Lincoln Rhyme's phrase 'walking the grid', where examination of every square inch of a crime scene will reveal evidence, no matter how miniscule, that will point to the villain, is severely tested in this short story. A young woman is found murdered in an underground car park. Amelia Sachs is sent to investigate. The area surrounding her has been obliterated by materials designed to obscure any evidence of the killer. The amount of collection boxes and bags is on a par with an episode of mass destruction. Rhyme finds the case as frustrating as any he can recall. A meticulous analysis of the subject matter and possibilities leads Rhyme to believe someone is using his classic text on 'Evidence Collection and Analysis' to cover their tracks.
The interaction between Rhyme's factual evidence-based approach and Sachs's psychology and policing of crime make for a formidable team. They are thorough in their own complementary ways as the tension builds to apprehend the culprit who has the hallmarks of a serial attacker. Working on minute leads, the plot is far from straightforward, absorbing with plenty of action, brainwork and some neat twists, the major one is cleverly unseen. Young police officer Marko works with Rhyme and Sachs in a diligent and engaging manner and adds to the book's character.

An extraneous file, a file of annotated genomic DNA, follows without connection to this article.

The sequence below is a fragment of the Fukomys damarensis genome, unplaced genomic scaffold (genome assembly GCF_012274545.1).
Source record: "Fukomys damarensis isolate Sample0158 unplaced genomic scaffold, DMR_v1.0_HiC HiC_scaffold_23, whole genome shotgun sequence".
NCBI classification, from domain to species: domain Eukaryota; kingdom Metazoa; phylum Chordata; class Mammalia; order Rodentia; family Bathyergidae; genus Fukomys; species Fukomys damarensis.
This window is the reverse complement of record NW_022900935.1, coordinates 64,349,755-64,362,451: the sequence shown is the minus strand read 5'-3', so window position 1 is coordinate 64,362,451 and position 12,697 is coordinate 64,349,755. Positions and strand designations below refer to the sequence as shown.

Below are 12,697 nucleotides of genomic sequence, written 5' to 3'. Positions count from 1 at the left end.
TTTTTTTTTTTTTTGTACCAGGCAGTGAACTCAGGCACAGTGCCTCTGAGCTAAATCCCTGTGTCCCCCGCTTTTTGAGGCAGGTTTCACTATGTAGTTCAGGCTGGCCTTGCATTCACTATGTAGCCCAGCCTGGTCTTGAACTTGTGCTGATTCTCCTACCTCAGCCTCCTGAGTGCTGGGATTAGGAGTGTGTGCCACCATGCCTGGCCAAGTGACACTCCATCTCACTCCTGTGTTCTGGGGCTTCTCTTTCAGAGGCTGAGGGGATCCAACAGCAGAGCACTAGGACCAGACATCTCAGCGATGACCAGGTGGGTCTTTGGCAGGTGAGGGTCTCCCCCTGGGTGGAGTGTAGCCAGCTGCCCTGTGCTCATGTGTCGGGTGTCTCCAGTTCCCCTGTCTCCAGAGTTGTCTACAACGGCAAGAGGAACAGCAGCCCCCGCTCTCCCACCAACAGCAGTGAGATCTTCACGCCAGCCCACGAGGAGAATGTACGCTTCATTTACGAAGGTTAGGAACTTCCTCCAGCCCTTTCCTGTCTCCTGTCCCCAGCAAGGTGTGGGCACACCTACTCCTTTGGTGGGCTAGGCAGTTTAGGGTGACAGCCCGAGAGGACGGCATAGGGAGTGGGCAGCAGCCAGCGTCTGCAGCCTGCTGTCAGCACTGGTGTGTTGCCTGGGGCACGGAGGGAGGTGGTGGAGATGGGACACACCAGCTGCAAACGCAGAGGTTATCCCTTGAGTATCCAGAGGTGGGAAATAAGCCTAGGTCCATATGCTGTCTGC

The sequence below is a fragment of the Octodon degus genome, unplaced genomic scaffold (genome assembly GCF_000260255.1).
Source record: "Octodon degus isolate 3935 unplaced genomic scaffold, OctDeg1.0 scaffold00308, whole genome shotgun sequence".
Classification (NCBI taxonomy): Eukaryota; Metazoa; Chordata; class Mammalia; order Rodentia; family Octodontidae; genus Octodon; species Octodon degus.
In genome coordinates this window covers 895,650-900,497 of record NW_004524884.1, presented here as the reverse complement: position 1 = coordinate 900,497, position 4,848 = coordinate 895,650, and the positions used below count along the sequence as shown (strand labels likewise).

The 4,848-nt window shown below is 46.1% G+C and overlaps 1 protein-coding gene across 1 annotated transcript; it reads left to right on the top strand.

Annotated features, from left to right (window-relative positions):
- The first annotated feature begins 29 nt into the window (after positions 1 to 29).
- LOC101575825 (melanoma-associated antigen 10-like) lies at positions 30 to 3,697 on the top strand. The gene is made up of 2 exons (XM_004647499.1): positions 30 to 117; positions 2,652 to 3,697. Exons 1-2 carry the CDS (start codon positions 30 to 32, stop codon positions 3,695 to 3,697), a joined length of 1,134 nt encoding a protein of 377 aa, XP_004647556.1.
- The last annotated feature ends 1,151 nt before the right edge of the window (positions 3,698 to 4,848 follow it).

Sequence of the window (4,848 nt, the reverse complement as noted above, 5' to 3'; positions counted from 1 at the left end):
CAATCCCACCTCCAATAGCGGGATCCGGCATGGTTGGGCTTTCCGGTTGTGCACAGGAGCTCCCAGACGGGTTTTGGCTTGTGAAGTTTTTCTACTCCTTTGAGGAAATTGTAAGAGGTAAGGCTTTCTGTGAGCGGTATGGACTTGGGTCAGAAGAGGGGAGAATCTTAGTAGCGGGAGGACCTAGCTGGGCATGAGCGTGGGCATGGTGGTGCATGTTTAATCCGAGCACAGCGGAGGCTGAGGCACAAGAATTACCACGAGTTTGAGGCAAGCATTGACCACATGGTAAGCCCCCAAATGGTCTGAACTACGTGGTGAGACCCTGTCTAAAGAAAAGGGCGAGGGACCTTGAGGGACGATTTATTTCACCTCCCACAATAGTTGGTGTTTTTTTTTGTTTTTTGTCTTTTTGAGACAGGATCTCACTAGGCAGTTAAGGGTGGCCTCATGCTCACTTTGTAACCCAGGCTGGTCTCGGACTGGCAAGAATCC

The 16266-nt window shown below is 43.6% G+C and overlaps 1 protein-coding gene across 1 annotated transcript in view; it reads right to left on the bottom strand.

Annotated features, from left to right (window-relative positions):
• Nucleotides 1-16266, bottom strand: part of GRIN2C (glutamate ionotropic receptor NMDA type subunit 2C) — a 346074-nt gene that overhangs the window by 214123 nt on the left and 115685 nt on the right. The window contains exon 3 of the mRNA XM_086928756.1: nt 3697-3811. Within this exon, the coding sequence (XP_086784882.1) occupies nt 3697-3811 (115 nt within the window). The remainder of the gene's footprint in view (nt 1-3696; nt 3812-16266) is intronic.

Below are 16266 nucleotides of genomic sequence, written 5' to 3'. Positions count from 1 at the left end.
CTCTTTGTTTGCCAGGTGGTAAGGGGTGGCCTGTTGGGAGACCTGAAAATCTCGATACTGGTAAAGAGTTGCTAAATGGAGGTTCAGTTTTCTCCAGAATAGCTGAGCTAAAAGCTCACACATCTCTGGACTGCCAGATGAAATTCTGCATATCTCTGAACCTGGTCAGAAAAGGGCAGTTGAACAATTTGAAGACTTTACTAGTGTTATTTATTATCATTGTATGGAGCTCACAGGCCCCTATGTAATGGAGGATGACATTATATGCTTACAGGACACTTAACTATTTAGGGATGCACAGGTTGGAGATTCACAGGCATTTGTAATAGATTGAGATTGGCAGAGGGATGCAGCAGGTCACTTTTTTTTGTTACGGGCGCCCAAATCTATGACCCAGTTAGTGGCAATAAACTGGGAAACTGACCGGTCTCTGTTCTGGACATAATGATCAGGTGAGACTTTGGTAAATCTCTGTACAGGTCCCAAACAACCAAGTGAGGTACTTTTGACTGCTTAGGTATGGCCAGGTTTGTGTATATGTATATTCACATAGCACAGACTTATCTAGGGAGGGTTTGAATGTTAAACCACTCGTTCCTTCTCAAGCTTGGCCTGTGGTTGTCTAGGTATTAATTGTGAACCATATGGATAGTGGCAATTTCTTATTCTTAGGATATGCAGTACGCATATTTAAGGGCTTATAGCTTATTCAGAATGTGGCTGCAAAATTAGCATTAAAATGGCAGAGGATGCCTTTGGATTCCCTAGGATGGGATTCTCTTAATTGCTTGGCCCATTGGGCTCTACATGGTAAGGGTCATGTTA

Jeffrey Deaver has written an enjoyable and suspenseful story. The format worked for me and is tremendous value. A short preview of his next novel 'The Kill-Room' is an addendum and is much anticipated.